who is René Depestre?

Haitian author René Depestre is one of the most important voices of twentieth-century world literature. His vast corpus includes works of poetry, prose fiction, literary criticism, and political essays. A peer of and collaborator with such renowned political and literary figures as Aimé Césaire, Jacques-Stephen Alexis, Pablo Neruda, Jorge Amado, and André Breton, Depestre has engaged with the politics and aesthetics of Negritude, Marxism, social realism, and Surrealism, among other major twentieth century phenomena, over the course of a career that has spanned well over half a century.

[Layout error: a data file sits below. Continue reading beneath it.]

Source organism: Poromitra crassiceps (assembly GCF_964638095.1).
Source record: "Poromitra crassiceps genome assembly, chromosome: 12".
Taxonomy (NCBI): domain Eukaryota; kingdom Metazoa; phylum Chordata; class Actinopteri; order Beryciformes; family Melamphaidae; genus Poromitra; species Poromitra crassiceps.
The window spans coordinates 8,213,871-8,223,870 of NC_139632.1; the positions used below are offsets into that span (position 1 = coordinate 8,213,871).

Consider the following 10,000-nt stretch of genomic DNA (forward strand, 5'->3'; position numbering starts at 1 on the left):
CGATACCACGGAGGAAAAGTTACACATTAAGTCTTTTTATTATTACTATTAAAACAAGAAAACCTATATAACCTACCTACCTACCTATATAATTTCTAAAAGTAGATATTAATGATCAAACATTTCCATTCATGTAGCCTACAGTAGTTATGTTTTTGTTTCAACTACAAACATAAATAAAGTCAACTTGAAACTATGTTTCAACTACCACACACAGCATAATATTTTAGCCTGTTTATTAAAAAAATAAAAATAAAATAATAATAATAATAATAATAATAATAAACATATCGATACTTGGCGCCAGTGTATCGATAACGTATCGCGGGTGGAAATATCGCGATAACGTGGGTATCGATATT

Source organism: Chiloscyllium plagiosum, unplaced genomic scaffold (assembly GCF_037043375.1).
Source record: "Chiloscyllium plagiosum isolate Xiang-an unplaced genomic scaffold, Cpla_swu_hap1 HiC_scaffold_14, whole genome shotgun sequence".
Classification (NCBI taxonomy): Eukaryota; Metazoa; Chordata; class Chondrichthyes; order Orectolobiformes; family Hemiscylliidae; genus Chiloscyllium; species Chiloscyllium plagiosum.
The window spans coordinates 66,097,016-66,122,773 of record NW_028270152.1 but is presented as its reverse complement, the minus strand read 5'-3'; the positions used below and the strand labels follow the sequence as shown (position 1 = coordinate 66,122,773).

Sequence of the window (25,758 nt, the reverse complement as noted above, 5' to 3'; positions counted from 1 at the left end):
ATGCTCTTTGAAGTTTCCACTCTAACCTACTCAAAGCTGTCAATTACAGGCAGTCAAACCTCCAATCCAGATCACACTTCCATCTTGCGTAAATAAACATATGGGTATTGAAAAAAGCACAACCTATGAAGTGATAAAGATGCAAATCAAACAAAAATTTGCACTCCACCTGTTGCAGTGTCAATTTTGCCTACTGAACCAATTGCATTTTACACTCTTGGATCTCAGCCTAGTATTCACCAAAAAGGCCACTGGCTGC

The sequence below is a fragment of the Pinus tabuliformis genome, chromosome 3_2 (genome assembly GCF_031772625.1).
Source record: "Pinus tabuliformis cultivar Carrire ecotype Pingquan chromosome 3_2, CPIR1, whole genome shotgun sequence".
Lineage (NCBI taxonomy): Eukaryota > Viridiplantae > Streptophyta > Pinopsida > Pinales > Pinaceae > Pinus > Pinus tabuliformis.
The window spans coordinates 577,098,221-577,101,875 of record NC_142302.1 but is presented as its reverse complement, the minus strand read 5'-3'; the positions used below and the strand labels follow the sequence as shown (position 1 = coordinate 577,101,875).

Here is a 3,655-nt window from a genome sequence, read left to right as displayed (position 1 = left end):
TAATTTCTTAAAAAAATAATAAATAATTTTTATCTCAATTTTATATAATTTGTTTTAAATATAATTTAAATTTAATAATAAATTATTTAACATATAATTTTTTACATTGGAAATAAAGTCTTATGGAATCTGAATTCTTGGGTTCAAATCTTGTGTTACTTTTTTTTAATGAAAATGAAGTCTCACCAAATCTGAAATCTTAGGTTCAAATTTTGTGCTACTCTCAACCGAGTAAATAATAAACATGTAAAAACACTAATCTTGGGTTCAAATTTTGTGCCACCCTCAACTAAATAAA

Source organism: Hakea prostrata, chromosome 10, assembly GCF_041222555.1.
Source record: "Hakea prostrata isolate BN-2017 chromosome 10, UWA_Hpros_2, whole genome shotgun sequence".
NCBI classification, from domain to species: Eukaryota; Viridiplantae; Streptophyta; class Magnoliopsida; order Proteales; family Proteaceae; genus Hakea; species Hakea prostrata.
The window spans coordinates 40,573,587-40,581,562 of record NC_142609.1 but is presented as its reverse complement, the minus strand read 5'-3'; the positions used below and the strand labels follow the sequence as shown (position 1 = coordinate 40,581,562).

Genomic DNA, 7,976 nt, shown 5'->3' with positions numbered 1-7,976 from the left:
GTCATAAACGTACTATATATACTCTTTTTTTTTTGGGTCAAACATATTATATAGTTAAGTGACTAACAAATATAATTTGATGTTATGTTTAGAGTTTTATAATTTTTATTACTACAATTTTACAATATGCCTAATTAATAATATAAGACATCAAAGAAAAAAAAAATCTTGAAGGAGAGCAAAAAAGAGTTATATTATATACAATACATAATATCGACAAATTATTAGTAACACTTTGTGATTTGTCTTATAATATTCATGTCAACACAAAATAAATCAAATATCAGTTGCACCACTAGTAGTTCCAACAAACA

Having lived and written through significant moments in Haitian, New World, and Pan African history – from the overthrow of Haitian dictator Elie Lescot in 1946, to the first Pan African Congress in Paris 1956, to a struggle with Haiti’s François “Papa Doc” Duvalier in 1957, to collaboration with Cuban revolutionary Che Guevara and a fraught relationship with Fidel Castro in the 1960s and 70s – René Depestre has been uniquely placed to reflect on the extent to which the entirety of the Americas and Europe are implicated in Haiti’s past and present reality.